To make bread, I start by grinding 4 cups of sprouted wheat berries into fine flour. Mix the resulting flour with 4 cups lukewarm water and 3 tablespoons of yeast to make a "sponge." Allow this mixture to sit until doubled, from 15 to 30 minutes generally.

Grind another 7 to 8 cups of sprouted wheat berries into flour. Add this to the sponge along with 1/2 cup (one cube) of melted butter, 2/3 cup molasses (or honey) and 3 teaspoons of salt. Knead the resulting dough until elastic. I generally start the kneading process in my Kitchenaid Stand Mixer and finish kneading by hand on the counter.

Turn the bread dough into an oiled bowl (I use olive oil), turning to coat the top of the dough with oil. Cover with a clean towel. Let rise until double, about 30 minutes.

Butter 3 or 4 bread pans, depending on how big you like your loaves. Punch down the risen dough, divide the dough and place in the bottom of each bread pan. Cover with a clean towel. Let rise another 30 minutes.

Bake in an oven preheated to 350º for 30 minutes. Brush tops with oil if desired.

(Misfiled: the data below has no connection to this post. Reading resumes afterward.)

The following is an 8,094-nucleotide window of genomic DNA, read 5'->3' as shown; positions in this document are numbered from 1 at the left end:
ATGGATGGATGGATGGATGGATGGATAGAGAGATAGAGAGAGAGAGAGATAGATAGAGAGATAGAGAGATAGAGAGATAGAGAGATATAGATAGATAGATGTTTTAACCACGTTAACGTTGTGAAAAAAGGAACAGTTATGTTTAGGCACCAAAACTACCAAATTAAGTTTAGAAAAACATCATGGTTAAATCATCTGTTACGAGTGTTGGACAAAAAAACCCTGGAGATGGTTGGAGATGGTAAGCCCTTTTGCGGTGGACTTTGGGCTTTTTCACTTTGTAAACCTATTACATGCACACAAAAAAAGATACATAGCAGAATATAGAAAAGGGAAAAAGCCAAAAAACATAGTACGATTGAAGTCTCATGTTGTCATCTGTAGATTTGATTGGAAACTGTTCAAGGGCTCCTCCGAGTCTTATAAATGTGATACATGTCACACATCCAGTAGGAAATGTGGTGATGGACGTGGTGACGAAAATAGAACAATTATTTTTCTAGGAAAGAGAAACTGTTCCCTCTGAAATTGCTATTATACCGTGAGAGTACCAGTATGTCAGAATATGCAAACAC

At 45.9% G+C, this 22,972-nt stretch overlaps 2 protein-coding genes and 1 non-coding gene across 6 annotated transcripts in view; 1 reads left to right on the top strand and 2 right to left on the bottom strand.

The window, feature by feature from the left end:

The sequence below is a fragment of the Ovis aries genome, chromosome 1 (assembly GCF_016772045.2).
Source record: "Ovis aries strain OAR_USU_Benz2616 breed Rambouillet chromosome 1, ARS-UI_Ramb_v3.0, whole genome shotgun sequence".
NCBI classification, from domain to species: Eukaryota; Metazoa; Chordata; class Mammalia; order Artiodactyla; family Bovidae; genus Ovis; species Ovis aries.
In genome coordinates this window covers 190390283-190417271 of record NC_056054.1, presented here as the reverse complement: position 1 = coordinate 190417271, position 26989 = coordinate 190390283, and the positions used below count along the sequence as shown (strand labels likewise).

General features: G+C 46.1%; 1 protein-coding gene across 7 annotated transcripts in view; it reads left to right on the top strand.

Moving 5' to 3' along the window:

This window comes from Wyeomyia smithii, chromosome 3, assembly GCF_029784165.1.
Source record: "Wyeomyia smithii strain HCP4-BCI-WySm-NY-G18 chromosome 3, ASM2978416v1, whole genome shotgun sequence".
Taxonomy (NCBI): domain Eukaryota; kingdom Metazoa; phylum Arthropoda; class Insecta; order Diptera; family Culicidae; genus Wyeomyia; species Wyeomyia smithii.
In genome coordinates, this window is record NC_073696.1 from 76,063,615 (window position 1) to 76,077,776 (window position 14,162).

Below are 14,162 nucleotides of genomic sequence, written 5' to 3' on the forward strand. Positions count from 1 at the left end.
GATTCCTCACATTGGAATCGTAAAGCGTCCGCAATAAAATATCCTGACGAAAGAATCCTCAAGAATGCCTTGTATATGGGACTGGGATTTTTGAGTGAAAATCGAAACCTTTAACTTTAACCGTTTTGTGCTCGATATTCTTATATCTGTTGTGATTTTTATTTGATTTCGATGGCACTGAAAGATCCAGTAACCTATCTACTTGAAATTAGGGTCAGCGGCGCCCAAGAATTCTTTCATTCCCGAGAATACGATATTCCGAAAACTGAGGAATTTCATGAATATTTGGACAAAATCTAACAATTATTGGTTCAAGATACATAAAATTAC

Yesterday I picked up a basket of peaches to go with the tomatoes and peppers Darlene brought over from Mabel's garden. (Mabel is out of town and Darlene was left in charge of harvesting while she is gone.)

In between waiting for the dough to rise and the bread to bake, I washed and processed peaches and vegetables for salsa.

[Peaches ready to be processed in my food processor.]

Right before pulling my bread out of the oven, I stashed a full gallon of the most delicious peach salsa in my refrigerator. I really wish I had written down what I did. It is so yummy.

Sunday, August 24, 2008

Another Weaver in the House

Gregory is no longer the only weaver in our house. I finished my first [complete] weaving project. (I'd started another, but it was lost to Hurricane Ivan, along with the loom back in 2004.)

(Here is the blankie right after I finished twisting the fringe.)